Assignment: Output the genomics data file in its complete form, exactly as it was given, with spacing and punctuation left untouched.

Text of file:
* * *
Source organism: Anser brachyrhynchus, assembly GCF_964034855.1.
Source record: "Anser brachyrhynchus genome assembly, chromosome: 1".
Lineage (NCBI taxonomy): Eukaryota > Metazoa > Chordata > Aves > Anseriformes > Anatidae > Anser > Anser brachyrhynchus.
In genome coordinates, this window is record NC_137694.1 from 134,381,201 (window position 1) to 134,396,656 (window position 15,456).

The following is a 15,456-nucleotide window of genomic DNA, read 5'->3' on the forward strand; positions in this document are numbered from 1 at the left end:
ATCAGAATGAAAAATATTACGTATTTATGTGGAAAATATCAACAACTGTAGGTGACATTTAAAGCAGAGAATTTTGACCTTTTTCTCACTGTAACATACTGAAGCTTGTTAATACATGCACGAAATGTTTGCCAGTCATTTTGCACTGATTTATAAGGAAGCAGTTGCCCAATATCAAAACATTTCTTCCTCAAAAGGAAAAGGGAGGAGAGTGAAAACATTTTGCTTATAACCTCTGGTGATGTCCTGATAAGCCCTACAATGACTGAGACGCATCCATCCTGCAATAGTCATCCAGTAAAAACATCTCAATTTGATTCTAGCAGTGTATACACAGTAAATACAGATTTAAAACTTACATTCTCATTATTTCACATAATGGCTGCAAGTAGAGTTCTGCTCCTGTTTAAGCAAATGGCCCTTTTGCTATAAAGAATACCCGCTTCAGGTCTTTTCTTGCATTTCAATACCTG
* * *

Source organism: Anser brachyrhynchus, assembly GCF_964034855.1.
Source record: "Anser brachyrhynchus genome assembly, chromosome: 1".
Lineage (NCBI taxonomy): Eukaryota > Metazoa > Chordata > Aves > Anseriformes > Anatidae > Anser > Anser brachyrhynchus.
In genome coordinates, this window is record NC_137694.1 from 134,381,201 (window position 1) to 134,396,656 (window position 15,456).

The following is a 15,456-nucleotide window of genomic DNA, read 5'->3' on the forward strand; positions in this document are numbered from 1 at the left end:
ATCAGAATGAAAAATATTACGTATTTATGTGGAAAATATCAACAACTGTAGGTGACATTTAAAGCAGAGAATTTTGACCTTTTTCTCACTGTAACATACTGAAGCTTGTTAATACATGCACGAAATGTTTGCCAGTCATTTTGCACTGATTTATAAGGAAGCAGTTGCCCAATATCAAAACATTTCTTCCTCAAAAGGAAAAGGGAGGAGAGTGAAAACATTTTGCTTATAACCTCTGGTGATGTCCTGATAAGCCCTACAATGACTGAGACGCATCCATCCTGCAATAGTCATCCAGTAAAAACATCTCAATTTGATTCTAGCAGTGTATACACAGTAAATACAGATTTAAAACTTACATTCTCATTATTTCACATAATGGCTGCAAGTAGAGTTCTGCTCCTGTTTAAGCAAATGGCCCTTTTGCTATAAAGAATACCCGCTTCAGGTCTTTTCTTGCATTTCAATACCTG